RF: Yes, he flew me to New York, this was even before The Apprentice. He liked what I had done for Harrah’s, I thought I would get a client, but he wanted me to come to work for him.

EW: What was he like?

RF: He was much more gracious and personable than I had assumed. Very focused and driven, but I wasn’t interested, really in working for anyone. I’m not at all unhappy with my choices, but I do ask myself, what if?

EW: So, you married, had children, then what?

RF: I was working crazy hours, flying all over the world, which when you are single or even married without kids, is fine. But I knew my two sons would grow up fast and I wanted to be a part of that. When my oldest turned six and I turned 40, I decided to retire, again.

EW: Now you’re a State Representative, how did that come about?

RF: I was just enjoying life and enjoying my kids and one day my son came home from school and said, ‘Dad, I hate math.’ Well, he showed me a math paper, with the problem 9 + 6 = and he had written 15, but it was marked wrong. I thought, ‘In what reality does 9 + 6 not equal 15?’ So, I went to the principal, who explained that in ‘Common Core’ you didn’t memorize, you had to draw 9 squares + 6 circles to get 15, otherwise your answer is wrong, and nothing was going to change that.

You don’t tell an entrepreneur that there is only one way to do something or that something can’t be done. Then, two hours later I told my wife I wanted to run for public office. She said, ‘Great,’ though I think she just wanted to get me out of the house.

EW: What motives you as a legislator and what has surprised you?

RF: First, I ask myself how I will be judged 20 years from now, by my two most important constituents, my sons. When I was elected, I had never been to Tallahassee, nor did I know what the roles or process were. Most individuals there are semi-professional politicians. I suppose my biggest surprise was how effective I became approaching this job the same way I approached my businesses, as an innovating, problem solving, risk assessing entrepreneurial change agent.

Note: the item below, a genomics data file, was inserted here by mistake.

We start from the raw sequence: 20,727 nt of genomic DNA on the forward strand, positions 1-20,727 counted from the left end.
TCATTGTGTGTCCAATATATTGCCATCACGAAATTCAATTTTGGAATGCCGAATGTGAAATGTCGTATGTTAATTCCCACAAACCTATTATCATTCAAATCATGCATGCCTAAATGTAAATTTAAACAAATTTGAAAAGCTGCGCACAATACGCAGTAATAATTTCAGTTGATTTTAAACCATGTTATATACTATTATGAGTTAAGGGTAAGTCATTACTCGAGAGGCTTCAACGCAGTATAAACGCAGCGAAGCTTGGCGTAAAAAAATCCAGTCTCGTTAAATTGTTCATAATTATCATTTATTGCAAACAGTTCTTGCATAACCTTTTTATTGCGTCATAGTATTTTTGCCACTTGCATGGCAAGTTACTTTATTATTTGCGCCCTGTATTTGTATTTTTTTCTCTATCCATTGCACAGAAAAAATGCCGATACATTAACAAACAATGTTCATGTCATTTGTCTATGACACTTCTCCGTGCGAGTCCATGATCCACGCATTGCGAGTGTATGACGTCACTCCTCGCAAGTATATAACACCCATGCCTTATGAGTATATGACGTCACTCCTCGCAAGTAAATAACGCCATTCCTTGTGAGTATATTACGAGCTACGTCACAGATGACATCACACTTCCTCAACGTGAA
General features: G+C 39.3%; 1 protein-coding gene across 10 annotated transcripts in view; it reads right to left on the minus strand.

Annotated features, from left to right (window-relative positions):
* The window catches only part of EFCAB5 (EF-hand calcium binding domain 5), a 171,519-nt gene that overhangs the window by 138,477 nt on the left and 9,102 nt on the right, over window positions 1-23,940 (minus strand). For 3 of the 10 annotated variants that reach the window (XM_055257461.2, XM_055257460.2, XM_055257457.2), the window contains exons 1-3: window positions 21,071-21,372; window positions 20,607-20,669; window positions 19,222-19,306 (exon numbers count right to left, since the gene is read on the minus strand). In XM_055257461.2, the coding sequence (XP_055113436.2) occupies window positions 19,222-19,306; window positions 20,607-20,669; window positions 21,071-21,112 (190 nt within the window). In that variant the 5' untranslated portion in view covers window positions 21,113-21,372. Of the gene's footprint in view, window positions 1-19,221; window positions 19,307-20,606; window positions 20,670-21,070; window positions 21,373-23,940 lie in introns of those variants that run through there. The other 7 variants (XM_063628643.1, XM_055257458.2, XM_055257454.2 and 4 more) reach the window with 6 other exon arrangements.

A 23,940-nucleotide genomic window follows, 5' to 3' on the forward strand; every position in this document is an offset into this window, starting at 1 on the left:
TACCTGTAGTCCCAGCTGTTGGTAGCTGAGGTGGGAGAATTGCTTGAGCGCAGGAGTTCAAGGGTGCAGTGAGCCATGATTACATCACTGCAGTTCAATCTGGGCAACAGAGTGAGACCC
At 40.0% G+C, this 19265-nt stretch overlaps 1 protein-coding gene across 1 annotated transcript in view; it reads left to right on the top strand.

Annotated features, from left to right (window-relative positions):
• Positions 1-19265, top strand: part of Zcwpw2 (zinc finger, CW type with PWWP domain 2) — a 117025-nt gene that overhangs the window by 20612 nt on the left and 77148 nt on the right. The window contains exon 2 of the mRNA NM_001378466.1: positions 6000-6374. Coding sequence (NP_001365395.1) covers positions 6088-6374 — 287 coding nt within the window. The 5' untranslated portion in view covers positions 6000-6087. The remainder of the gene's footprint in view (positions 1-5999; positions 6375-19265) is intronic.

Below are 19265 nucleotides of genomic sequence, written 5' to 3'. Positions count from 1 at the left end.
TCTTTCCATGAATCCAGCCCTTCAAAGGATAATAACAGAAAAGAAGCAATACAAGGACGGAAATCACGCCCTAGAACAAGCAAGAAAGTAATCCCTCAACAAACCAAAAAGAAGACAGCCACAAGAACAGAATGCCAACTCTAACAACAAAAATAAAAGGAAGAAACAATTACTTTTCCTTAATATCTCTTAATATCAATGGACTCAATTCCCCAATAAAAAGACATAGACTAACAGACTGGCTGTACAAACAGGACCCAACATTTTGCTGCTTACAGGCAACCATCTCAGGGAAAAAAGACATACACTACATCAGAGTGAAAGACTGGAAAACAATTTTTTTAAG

I’ve learned a lot, particularly about filtering or regulating my comments. In business you can be outspoken, you need to be; in politics you have to be more careful.

EW: How did the Lagoon become such an important issue to you?

RF: When hurricane Irma came through, it led to 35 continuous days of sewage release into the Lagoon. Who moved here to experience that? In addition, what is more important for government to do, than manage infrastructure? There are a lot of opinions about what is causing the Lagoon problems and ideas about the solutions. But let’s be honest, before you can ask residents to cut down on fertilizer, you have to stop dumping millions of gallons of sewage, day after day, into the lagoon.

Eric Wright
President of Publishing at | Website

Eric Wright is an innovative leader, dynamic speaker and published author. He turns complex principles into simple and practical life applications. For over 25 years, Eric has taught leadership and management seminars on four continents, served on various economic development and visioning councils, and authored hundreds of published articles and three books.

As President of Publishing at SpaceCoast Magazines, Eric oversees the production of business and lifestyle journals, along with numerous specialty publications. Through these journals, Eric offers entrepreneurs and business leaders a trusted voice connecting communities across Florida and the US.

Eric and his wife, Susan, live in Indialantic, Florida, and have three married sons and four grandchildren.